One possibility is that the animals may have become infected through contact with sick wild birds, or may have contracted the virus asymptomatically. Another possibility is transmission from one animal to another, but this has not been confirmed.

People who are in close contact with animals affected by avian influenza are at greater risk of contracting avian influenza (Getty)

Experts believe that the current risk of the H5N1 avian influenza virus affecting humans is low. But the risk is greater for people exposed to infected animals through work or recreational activities.

If people become infected, they may develop symptoms ranging from a mild upper respiratory tract infection (fever and cough) to pneumonia, septic shock, acute respiratory distress syndrome, and even death. According to the World Health Organization, gastrointestinal symptoms are more common in cases of H5N1 virus infection.

Between 2020 and 2023, 17 human cases of H5N1 avian influenza were reported. The cases are linked to poultry production workers during the outbreak. A related fact is that human-to-human transmission has not been demonstrated in these cases.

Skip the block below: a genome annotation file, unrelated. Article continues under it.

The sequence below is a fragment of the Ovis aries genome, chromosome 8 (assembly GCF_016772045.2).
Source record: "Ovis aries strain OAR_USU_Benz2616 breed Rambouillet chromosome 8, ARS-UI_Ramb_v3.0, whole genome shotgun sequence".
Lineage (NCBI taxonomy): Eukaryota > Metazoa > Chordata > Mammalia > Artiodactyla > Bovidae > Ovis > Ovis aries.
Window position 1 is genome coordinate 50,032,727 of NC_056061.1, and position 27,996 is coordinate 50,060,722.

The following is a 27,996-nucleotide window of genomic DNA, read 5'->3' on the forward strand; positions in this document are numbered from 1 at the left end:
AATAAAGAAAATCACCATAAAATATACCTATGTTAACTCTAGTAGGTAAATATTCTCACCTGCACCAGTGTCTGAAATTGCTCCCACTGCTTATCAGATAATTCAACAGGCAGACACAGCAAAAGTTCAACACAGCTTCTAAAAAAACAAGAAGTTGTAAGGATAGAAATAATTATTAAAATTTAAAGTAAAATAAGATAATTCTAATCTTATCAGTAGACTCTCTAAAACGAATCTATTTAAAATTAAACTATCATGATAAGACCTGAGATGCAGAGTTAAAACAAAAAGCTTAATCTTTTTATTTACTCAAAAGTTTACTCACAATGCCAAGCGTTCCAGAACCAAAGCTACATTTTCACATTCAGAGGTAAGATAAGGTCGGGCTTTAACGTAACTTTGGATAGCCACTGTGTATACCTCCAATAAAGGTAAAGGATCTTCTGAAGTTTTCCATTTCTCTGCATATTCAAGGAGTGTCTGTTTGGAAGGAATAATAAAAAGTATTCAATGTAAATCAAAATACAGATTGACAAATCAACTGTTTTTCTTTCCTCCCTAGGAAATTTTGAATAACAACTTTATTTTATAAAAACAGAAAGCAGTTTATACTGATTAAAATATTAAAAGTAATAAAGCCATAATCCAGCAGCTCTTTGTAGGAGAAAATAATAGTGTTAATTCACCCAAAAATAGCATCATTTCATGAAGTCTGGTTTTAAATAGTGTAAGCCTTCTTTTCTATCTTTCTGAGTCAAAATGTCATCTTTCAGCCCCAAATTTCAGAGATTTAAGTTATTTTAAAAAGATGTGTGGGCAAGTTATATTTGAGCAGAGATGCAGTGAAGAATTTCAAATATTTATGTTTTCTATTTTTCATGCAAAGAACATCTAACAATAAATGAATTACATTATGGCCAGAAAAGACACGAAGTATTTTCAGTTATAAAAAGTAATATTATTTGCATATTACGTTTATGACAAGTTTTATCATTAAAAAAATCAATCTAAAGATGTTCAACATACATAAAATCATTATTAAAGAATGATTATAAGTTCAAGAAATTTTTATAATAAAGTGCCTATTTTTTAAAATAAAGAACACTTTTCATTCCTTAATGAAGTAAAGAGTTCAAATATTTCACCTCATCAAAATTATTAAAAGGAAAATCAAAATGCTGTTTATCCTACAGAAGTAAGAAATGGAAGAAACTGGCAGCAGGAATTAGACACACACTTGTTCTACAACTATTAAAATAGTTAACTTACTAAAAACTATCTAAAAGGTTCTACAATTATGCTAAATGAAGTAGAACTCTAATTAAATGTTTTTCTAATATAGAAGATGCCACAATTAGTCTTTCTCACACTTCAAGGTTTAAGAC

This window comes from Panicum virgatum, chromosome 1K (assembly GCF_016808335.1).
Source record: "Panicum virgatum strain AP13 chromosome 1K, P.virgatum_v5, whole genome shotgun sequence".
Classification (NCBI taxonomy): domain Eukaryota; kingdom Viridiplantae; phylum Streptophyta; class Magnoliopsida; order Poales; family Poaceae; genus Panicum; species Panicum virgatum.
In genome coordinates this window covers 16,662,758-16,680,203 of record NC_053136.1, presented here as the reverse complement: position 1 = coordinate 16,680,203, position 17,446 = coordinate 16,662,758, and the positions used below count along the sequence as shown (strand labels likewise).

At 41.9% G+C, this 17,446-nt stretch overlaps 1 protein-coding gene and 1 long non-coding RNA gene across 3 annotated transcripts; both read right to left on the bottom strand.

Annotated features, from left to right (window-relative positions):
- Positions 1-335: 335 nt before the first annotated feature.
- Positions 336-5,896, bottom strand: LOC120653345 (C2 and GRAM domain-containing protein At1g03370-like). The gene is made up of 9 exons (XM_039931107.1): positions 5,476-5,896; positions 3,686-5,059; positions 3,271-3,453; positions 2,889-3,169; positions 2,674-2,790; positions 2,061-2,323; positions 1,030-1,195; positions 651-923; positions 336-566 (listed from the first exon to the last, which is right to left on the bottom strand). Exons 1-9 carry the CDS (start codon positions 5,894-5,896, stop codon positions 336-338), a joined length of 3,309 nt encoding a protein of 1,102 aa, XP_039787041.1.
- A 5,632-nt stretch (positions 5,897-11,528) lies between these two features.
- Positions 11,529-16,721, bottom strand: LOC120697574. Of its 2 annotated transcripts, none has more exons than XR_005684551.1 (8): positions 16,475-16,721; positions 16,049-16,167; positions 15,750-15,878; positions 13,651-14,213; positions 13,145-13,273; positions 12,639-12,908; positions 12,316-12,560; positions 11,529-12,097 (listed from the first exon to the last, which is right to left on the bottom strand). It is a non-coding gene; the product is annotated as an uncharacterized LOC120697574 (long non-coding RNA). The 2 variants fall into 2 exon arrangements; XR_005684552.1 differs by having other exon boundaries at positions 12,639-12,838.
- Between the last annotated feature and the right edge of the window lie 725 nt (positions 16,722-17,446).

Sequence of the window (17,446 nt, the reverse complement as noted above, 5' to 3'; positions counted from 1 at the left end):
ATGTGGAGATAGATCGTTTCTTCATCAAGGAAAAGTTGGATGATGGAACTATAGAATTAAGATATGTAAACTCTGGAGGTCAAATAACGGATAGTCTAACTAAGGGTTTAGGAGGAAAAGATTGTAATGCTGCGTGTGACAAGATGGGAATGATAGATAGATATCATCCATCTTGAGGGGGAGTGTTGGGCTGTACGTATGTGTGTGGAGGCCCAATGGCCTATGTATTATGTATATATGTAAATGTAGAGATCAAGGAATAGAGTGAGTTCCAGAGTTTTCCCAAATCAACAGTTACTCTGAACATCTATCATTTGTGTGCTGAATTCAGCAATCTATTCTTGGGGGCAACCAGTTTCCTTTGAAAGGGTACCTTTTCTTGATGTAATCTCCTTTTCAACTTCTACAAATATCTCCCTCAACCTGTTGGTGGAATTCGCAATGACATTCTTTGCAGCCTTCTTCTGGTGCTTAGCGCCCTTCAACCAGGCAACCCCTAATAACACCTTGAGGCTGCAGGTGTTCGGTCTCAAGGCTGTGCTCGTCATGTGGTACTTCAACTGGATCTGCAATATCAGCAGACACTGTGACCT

When visiting natural environments, contact with birds or other animals should be avoided to prevent the risk of contracting avian influenza (Courtesy of SENASA Argentina)

To reduce the risk of transmission, Conicet’s CENPAT reports that there is a course of action for those working on the ground in areas where affected animals may be found. They must use appropriate personal protective equipment (PPE).

People must also be informed of the need to take extreme precautions to avoid the spread of disease among sick animals and animals that are not yet infected. Here are Senasa’s recommendations:

– Avoid contact with all types of marine animals, whether birds or mammals.

– Do not collect bird or marine mammal remains on beaches.

– Please do not bring pets to the beach to avoid contact with symptomatic or dead wildlife.

– It is best not to consume food or drink near marine animals, and in case of accidental contact, wash thoroughly with soap and water.

– Obtain information from official sources and avoid viral information that does not come from the sources listed above.